To be clear also, because of the parameters we must also understand that this allows for the law enforcement, military and other agencies to protect our lives.
God does not condone complete pacifism in His laws, and nor does Jesus in His teachings.
One more thing worth mentioning is that different translations could possibly give into different meanings.
For example, according to the KJV the 6th commandment states “Thou shall not kill”.
This is inaccurate because this leads into so many misinterpretations.
If it was simply, “Thou shall not kill” then all of the killing throughout the nation of Israel that even at times God commanded (Deut. 20) would mean he broke His own commandments.
So clearly it does not refer to a complete halt on taking another human life and has to refer to murder itself.
Jesus brings up the 6th commandment of “Thou shall not murder”, because it was an offense that many of his audience were familiar with according to the laws- however as believers needed to see a new outlook on it.
He goes a step further into verse 22 and says “BUT I TELL YOU...”
Matthew 5:22 NIV
But I tell you that anyone who is angry with a brother or sister, will be subject to judgment. Again, anyone who says to a brother or sister, ‘Raca,’ is answerable to the court. And anyone who says, ‘You fool!’ will be in danger of the fire of hell.
As we talked about last week, the entrance of sin in Genesis 3, at the time of Adam and Eve, led to anger, jealousy, pride, hatred, selfishness, etc.
It led to the violent acts against one another and it started with the child of Adam and Eve. (Genesis 4:8)
However, to God, every human life is important, and since God knew that man was sinful and evil and had become “lawless”, He enacted guidelines that would seek to modify man’s behavior.
1 John 3:4 NIV
Everyone who sins breaks the law; in fact, sin is lawlessness.
1 John 3:15 NIV
Anyone who hates a brother or sister is a murderer, and you know that no murderer has eternal life residing in him.
This is exactly Jesus’ point here in Matthew 5.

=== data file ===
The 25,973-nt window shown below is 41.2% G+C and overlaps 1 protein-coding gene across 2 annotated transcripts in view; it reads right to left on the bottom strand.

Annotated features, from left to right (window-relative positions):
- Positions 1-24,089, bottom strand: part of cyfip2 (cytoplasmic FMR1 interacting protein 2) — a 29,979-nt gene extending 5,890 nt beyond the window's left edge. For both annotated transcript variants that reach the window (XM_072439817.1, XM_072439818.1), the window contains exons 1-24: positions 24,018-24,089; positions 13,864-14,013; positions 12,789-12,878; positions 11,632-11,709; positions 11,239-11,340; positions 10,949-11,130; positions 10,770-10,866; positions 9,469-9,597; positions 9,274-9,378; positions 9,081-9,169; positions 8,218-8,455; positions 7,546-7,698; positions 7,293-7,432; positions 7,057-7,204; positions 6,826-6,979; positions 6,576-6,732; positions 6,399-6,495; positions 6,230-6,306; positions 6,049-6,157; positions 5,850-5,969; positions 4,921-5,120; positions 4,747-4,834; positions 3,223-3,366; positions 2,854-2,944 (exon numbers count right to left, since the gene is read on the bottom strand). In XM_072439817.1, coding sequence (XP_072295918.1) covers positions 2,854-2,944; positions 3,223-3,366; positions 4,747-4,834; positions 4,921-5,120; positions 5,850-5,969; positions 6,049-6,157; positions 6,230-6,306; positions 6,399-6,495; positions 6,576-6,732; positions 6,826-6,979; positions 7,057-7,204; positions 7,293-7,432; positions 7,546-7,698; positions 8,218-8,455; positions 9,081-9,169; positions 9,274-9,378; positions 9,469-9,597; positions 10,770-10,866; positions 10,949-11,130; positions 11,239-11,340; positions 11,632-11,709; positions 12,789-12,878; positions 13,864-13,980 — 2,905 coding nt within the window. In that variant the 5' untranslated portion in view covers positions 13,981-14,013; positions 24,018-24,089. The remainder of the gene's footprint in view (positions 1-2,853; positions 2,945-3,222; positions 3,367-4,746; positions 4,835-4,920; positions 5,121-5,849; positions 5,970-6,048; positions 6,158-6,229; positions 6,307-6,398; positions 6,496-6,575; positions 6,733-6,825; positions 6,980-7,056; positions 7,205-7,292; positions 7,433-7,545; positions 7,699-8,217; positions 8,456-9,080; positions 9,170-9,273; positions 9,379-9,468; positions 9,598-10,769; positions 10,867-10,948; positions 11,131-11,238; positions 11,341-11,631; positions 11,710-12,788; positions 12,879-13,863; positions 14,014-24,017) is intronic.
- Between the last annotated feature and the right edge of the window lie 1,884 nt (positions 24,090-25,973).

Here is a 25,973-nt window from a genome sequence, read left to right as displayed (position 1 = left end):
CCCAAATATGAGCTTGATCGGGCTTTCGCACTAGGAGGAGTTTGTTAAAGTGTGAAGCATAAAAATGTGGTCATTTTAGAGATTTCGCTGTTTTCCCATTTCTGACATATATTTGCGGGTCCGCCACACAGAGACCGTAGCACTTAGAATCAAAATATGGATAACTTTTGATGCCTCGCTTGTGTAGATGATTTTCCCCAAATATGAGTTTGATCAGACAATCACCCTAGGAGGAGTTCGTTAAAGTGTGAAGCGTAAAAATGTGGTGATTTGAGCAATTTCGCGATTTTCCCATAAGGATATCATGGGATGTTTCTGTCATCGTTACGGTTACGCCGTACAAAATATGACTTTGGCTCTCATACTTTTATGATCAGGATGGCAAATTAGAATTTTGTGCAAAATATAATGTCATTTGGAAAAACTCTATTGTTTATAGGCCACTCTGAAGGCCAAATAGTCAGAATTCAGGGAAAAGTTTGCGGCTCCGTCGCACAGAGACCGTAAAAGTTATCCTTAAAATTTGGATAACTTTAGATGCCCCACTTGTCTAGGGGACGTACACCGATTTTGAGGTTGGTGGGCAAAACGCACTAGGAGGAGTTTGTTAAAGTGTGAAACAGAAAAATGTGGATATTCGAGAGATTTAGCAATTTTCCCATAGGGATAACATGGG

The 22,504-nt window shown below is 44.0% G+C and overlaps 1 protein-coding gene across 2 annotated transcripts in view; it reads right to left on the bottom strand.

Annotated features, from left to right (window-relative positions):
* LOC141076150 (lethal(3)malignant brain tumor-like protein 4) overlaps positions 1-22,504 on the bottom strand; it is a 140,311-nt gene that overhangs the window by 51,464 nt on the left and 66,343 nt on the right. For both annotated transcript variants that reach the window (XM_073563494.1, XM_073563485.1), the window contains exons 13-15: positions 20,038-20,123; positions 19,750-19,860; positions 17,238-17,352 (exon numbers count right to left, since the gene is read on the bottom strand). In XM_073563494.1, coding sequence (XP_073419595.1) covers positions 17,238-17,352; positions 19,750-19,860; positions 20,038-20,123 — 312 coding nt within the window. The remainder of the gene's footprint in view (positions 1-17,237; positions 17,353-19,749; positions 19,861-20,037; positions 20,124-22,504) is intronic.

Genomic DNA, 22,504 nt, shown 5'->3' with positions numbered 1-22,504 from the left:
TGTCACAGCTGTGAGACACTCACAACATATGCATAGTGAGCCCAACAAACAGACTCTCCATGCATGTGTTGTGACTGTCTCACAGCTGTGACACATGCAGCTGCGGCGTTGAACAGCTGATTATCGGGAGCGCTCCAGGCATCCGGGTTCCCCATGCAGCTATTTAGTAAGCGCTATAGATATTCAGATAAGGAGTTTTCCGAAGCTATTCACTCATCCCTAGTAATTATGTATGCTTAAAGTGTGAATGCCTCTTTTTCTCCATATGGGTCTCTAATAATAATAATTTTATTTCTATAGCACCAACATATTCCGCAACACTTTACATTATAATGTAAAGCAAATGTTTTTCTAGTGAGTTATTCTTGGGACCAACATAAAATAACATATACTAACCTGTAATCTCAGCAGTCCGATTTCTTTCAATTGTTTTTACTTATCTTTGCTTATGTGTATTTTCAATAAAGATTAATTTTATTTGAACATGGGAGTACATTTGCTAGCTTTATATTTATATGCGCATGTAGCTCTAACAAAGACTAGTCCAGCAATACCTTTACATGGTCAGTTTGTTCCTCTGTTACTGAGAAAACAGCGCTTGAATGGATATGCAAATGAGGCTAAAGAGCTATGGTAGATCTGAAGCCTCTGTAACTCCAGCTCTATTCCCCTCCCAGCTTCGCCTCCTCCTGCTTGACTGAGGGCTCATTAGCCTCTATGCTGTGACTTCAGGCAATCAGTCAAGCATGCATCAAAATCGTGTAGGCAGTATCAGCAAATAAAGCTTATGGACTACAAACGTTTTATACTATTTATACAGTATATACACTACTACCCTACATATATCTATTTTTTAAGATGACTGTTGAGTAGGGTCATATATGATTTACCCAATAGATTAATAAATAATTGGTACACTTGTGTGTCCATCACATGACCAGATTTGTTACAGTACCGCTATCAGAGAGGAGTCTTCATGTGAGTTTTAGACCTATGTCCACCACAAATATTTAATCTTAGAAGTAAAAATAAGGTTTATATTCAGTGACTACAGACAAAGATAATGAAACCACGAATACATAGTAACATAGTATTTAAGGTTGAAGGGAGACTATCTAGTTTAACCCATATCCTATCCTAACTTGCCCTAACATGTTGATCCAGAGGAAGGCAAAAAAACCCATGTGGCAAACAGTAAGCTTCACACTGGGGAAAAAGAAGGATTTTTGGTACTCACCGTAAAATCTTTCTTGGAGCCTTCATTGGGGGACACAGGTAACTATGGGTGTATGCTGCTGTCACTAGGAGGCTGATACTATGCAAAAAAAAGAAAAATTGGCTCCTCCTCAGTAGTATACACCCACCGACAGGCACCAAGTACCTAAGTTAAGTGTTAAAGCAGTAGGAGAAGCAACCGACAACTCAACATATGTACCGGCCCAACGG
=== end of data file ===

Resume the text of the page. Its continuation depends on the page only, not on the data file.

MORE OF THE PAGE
Because murder is an action that is first carried out from motive, intent and of course malice- it starts with the attitude of the heart.
So what about angry brave-heart Jesus?
Not the gentle Jesus, meek and mild but the angry, Jesus, zealous and wild?
John 2:15 NIV
So he made a whip out of cords, and drove all from the temple courts, both sheep and cattle; he scattered the coins of the money changers and overturned their tables.
This is the Scripture you may have pictured in your heads, where the Pharisees were in the temple courts running a corrupt operation and He shut it down, colorfully.
But if Jesus did it, why can’t we? Or can we?
The bigger question is how can I know that my anger is righteous?
Here are some ways we can tell if we have righteous anger:
1) Your anger doesn’t produce righteousness.
James 1:20 NIV
because human anger does not produce the righteousness that God desires.
Has your anger produced good things?
2) If it’s all about you.
2 Corinthians 5:14–15 NIV
For Christ’s love compels us, because we are convinced that one died for all, and therefore all died. And he died for all, that those who live should no longer live for themselves but for him who died for them and was raised again.
We may claim our anger is about righteousness but in reality it’s selfish.
When our anger is more concerned with preserving ourselves rather than upholding God’s glory it is not righteous anger.
Unrighteous anger is preserving our honor, righteous anger is preserving God’s honor.
Because we belong to Him, we are freed from the burden of self-preservation.
3) It cultivates a crop of bitterness.
Hebrews 12:14 NIV
Make every effort to live in peace with everyone and to be holy; without holiness no one will see the Lord.
When contain unrighteous anger we are so consumed with resentment, bitterness and rage that we can not see the purposes of God.
Only the purposes of our settling the anger, which comes from a seed of bitterness.
We do not care about the other person or people in our bitterness.
Righteous relationships severs anger at its roots and prevents bitterness and gives birth to peace.
4) Unrighteous anger takes justice into your own hands.
Romans 12:19 NIV
Do not take revenge, my dear friends, but leave room for God’s wrath, for it is written: “It is mine to avenge; I will repay,” says the Lord.
Unrighteous anger keeps records of wrongs and takes responsibility for revenge.
We put God to the side and become the judge and the jury- we play God and arrogantly take matters into our own hands.
To be straight- unrighteous anger is a brand of unbelief.
It is a failure to trust God to bring justice and restoration as promised.
But faith, exchanges trust and gives justice back to God where it belongs.
5) If we are consumed by our anger, it is not righteous.
Romans 12:21 NIV
Do not be overcome by evil, but overcome evil with good.
Our anger becomes all consuming instead of us allowing the all consuming fire, who is God control our emotions, moods and attitudes.